Saturday, 15 November 1924 Wayfarer’s Lecture

‘Wayfarer’, our scribe, and perhaps the most popular – certainly the best known – cyclist in England, is making his second appearance in Bolton tonight.  Tom and his friend came over from Manchester, and leaving the bikes at home, walked down to the YMCA premises in Deansgate.  The hall rapidly filled, Tom capturing a seat for me, whilst I sold tickets outside.  Scores of cyclists rolled up, on their lightweights, which type of machine constituted quite 90% of the total.  At 7.45, the chair was taken by Mr E D Haslam, who opened the lecture.

In the first part, ‘Wayfarer’ enlarged on the open road, its charm and magic, its significance, the Road as a testing ground for character and a teacher of philosophy, the part it plays in our life, the wonderful enthusiasm of ‘real’ cyclists, and the ‘motor peril’.  The whole was plentifully illustrated with memoirs, and touches of humour, and he quoted many appropriate verses.

The second part was the best, and lantern slides came into use.  Much amusement was caused by many of the first slides being put in upside down and sideways.  First we got a few of the Wirral and some of our favourite day-ride county – Cheshire.  The one of Moreton Old Hall raised much admiration.  Then came Wales, and we came into our own (Tom and I know North Wales!).  That little track leading to Loggerheads, the old Ruthin road, Moel Fammau and the view from its summit brought back forcibly our ride of July 20.  The Crown Inn at Llandegla, the Horseshoe Pass, Valle Crucis, more memories.  Then Lake Bala, Dolgellau, Tal-y-Llyn, the Mawddach, Harlech Castle, the insuperable, amazing beauty of Aberglaslyn Pass, Llyn Gwynant and Beddgelert, all recognised.  Now came those two passes of everlasting memory, of wild, rugged, incomparable grandeur, the slides of which raised a cry of admiration – Nant Ffrancon and Llanberis Pass, with views of Snowdon, Llyns Ogwen, Idwal, Peris and Cwm Glas.  The rocky, precipitous Glyders, and Moel Siabod (from the right side!), Capel Curig, Swallow Falls, glorious Bettws and the Conway valley, (A Midsummer Nights Dream – see June 21), all memories to me.  Then Ffestiniog, Dolwyddelan, Cader Idris, and Central Wales.  Came Warwickshire, the Lakes, Yorkshire, Derbyshire, the North – and the South.  Then some pictures of our racing men (handclaps) and ‘Wayfarer’ ended by describing immortal Meriden.  He also gave slides of Ireland, the Wye valley and Shakespeare-land.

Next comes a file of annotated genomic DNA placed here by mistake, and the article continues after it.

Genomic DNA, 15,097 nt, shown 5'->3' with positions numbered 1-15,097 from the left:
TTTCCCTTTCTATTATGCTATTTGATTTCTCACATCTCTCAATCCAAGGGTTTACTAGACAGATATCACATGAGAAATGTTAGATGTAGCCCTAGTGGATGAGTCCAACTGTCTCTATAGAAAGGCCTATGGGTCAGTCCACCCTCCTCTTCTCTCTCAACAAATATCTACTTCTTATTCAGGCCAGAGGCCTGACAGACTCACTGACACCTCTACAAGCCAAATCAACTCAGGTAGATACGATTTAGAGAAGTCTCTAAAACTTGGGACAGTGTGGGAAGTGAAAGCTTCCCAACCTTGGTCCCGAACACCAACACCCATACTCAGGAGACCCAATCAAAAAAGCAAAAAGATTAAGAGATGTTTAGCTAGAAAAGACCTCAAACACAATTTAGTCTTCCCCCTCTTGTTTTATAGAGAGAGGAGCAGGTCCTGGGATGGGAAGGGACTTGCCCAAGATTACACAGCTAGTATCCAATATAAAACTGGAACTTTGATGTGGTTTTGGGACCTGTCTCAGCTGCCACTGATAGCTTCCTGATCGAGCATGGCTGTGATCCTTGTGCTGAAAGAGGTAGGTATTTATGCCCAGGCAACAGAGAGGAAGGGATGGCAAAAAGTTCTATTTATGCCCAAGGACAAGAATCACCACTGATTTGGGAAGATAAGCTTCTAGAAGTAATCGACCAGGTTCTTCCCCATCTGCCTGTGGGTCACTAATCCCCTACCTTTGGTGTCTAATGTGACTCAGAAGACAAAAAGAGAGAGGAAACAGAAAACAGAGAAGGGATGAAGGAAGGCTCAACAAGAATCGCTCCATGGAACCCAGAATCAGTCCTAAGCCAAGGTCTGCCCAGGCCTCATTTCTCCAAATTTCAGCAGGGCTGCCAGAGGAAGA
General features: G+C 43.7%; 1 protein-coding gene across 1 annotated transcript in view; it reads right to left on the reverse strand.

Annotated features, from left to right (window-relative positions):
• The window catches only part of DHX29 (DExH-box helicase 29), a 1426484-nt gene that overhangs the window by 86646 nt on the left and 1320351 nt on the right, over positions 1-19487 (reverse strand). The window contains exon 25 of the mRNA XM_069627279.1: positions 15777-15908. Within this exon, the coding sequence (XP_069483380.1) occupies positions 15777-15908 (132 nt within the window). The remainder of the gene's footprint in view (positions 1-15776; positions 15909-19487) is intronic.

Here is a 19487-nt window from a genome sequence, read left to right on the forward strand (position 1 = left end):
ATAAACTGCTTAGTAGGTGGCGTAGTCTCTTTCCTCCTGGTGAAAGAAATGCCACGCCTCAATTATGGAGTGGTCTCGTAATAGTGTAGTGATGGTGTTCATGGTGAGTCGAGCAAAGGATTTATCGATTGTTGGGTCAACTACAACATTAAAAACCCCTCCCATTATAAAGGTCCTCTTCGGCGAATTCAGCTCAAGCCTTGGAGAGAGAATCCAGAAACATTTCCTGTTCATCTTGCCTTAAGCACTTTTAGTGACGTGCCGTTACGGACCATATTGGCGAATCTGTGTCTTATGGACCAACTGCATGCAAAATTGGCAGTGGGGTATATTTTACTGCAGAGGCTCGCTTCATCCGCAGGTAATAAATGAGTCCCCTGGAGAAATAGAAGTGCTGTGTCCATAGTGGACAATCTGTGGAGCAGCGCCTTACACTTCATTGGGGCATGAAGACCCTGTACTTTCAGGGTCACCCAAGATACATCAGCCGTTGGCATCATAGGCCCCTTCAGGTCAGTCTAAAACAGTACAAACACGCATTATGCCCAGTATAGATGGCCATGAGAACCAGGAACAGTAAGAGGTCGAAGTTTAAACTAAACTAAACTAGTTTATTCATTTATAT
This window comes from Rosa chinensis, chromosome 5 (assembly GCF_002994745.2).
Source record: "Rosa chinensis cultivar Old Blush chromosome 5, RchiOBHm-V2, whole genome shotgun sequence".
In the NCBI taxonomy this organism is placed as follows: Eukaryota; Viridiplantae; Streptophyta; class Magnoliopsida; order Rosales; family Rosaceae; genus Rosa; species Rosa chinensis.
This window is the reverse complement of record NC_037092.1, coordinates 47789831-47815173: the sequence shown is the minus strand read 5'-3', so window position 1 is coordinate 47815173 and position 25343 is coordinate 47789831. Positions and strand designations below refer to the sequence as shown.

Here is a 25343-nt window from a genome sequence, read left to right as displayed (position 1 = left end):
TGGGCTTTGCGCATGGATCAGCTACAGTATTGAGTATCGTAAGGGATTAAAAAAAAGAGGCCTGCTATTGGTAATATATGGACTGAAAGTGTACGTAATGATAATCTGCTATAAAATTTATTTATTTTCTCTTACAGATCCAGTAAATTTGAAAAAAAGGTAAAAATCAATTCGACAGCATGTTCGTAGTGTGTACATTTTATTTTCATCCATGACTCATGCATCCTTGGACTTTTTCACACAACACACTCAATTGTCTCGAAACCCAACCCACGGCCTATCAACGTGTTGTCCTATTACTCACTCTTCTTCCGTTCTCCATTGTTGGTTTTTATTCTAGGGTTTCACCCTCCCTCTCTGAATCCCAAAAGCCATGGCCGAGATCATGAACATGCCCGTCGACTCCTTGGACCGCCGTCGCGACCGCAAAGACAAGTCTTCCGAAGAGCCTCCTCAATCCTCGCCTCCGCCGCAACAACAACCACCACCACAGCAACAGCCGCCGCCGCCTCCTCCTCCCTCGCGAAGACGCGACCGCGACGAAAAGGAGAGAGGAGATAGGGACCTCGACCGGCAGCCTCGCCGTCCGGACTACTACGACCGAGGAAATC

Oh, to get back to Wales!  The lecture was an immense success.  Bolton must have gasped to see so many cyclists leaving Deansgate.  Tom came back to the house, and only left our place after midnight

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